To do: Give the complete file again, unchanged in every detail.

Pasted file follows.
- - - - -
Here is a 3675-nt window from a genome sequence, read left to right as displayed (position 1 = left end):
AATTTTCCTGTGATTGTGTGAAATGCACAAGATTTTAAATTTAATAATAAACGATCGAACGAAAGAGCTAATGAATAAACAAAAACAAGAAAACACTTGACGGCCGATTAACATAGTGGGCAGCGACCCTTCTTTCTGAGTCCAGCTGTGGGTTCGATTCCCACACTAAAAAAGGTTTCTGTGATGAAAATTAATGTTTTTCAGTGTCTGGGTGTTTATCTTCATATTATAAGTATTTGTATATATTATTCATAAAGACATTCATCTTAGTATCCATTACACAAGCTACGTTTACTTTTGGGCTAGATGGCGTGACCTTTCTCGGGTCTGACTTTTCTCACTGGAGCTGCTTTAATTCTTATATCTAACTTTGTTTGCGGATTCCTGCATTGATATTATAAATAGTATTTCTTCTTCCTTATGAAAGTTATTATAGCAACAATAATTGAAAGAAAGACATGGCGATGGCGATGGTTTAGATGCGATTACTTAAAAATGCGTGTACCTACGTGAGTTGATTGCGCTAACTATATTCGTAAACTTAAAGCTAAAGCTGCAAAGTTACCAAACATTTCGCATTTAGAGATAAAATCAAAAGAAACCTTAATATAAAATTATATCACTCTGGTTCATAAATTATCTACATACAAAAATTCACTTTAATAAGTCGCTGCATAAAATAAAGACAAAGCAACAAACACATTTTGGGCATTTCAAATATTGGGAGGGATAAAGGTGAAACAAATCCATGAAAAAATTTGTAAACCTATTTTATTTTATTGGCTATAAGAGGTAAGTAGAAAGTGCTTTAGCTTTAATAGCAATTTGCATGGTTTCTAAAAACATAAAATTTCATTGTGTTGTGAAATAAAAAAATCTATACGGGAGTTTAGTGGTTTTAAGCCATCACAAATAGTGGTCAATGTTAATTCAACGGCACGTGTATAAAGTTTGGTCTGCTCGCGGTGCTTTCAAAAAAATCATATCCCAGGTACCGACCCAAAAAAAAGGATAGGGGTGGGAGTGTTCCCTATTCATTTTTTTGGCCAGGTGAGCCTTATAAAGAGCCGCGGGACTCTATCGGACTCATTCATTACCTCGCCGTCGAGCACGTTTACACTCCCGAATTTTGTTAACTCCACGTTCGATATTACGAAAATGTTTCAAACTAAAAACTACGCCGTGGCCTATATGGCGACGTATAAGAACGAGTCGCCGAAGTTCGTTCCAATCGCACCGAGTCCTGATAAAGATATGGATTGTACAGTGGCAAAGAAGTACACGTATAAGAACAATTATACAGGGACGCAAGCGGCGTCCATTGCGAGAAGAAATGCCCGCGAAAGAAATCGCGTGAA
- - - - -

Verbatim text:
Here is a 3675-nt window from a genome sequence, read left to right as displayed (position 1 = left end):
AATTTTCCTGTGATTGTGTGAAATGCACAAGATTTTAAATTTAATAATAAACGATCGAACGAAAGAGCTAATGAATAAACAAAAACAAGAAAACACTTGACGGCCGATTAACATAGTGGGCAGCGACCCTTCTTTCTGAGTCCAGCTGTGGGTTCGATTCCCACACTAAAAAAGGTTTCTGTGATGAAAATTAATGTTTTTCAGTGTCTGGGTGTTTATCTTCATATTATAAGTATTTGTATATATTATTCATAAAGACATTCATCTTAGTATCCATTACACAAGCTACGTTTACTTTTGGGCTAGATGGCGTGACCTTTCTCGGGTCTGACTTTTCTCACTGGAGCTGCTTTAATTCTTATATCTAACTTTGTTTGCGGATTCCTGCATTGATATTATAAATAGTATTTCTTCTTCCTTATGAAAGTTATTATAGCAACAATAATTGAAAGAAAGACATGGCGATGGCGATGGTTTAGATGCGATTACTTAAAAATGCGTGTACCTACGTGAGTTGATTGCGCTAACTATATTCGTAAACTTAAAGCTAAAGCTGCAAAGTTACCAAACATTTCGCATTTAGAGATAAAATCAAAAGAAACCTTAATATAAAATTATATCACTCTGGTTCATAAATTATCTACATACAAAAATTCACTTTAATAAGTCGCTGCATAAAATAAAGACAAAGCAACAAACACATTTTGGGCATTTCAAATATTGGGAGGGATAAAGGTGAAACAAATCCATGAAAAAATTTGTAAACCTATTTTATTTTATTGGCTATAAGAGGTAAGTAGAAAGTGCTTTAGCTTTAATAGCAATTTGCATGGTTTCTAAAAACATAAAATTTCATTGTGTTGTGAAATAAAAAAATCTATACGGGAGTTTAGTGGTTTTAAGCCATCACAAATAGTGGTCAATGTTAATTCAACGGCACGTGTATAAAGTTTGGTCTGCTCGCGGTGCTTTCAAAAAAATCATATCCCAGGTACCGACCCAAAAAAAAGGATAGGGGTGGGAGTGTTCCCTATTCATTTTTTTGGCCAGGTGAGCCTTATAAAGAGCCGCGGGACTCTATCGGACTCATTCATTACCTCGCCGTCGAGCACGTTTACACTCCCGAATTTTGTTAACTCCACGTTCGATATTACGAAAATGTTTCAAACTAAAAACTACGCCGTGGCCTATATGGCGACGTATAAGAACGAGTCGCCGAAGTTCGTTCCAATCGCACCGAGTCCTGATAAAGATATGGATTGTACAGTGGCAAAGAAGTACACGTATAAGAACAATTATACAGGGACGCAAGCGGCGTCCATTGCGAGAAGAAATGCCCGCGAAAGAAATCGCGTGAA